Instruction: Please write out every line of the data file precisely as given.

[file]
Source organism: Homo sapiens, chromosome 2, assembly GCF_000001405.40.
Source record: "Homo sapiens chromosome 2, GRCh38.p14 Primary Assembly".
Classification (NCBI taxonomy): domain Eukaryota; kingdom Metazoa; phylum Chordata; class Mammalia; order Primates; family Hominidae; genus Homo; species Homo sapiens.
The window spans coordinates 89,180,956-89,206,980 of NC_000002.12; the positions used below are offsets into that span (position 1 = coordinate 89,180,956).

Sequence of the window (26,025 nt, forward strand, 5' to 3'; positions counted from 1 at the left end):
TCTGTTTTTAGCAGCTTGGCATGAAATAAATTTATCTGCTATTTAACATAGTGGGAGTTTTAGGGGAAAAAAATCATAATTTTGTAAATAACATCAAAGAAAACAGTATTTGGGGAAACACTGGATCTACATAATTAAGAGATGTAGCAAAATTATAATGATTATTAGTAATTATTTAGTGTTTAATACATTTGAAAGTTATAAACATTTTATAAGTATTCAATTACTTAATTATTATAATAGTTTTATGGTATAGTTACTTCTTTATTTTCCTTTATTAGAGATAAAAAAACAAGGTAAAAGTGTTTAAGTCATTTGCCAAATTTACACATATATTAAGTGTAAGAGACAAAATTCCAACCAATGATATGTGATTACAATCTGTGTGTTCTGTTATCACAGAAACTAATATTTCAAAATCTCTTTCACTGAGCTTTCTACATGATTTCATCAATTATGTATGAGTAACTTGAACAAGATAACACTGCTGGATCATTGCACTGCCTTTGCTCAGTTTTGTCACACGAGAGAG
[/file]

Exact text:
Source organism: Homo sapiens, chromosome 2, assembly GCF_000001405.40.
Source record: "Homo sapiens chromosome 2, GRCh38.p14 Primary Assembly".
Classification (NCBI taxonomy): domain Eukaryota; kingdom Metazoa; phylum Chordata; class Mammalia; order Primates; family Hominidae; genus Homo; species Homo sapiens.
The window spans coordinates 89,180,956-89,206,980 of NC_000002.12; the positions used below are offsets into that span (position 1 = coordinate 89,180,956).

Sequence of the window (26,025 nt, forward strand, 5' to 3'; positions counted from 1 at the left end):
TCTGTTTTTAGCAGCTTGGCATGAAATAAATTTATCTGCTATTTAACATAGTGGGAGTTTTAGGGGAAAAAAATCATAATTTTGTAAATAACATCAAAGAAAACAGTATTTGGGGAAACACTGGATCTACATAATTAAGAGATGTAGCAAAATTATAATGATTATTAGTAATTATTTAGTGTTTAATACATTTGAAAGTTATAAACATTTTATAAGTATTCAATTACTTAATTATTATAATAGTTTTATGGTATAGTTACTTCTTTATTTTCCTTTATTAGAGATAAAAAAACAAGGTAAAAGTGTTTAAGTCATTTGCCAAATTTACACATATATTAAGTGTAAGAGACAAAATTCCAACCAATGATATGTGATTACAATCTGTGTGTTCTGTTATCACAGAAACTAATATTTCAAAATCTCTTTCACTGAGCTTTCTACATGATTTCATCAATTATGTATGAGTAACTTGAACAAGATAACACTGCTGGATCATTGCACTGCCTTTGCTCAGTTTTGTCACACGAGAGAG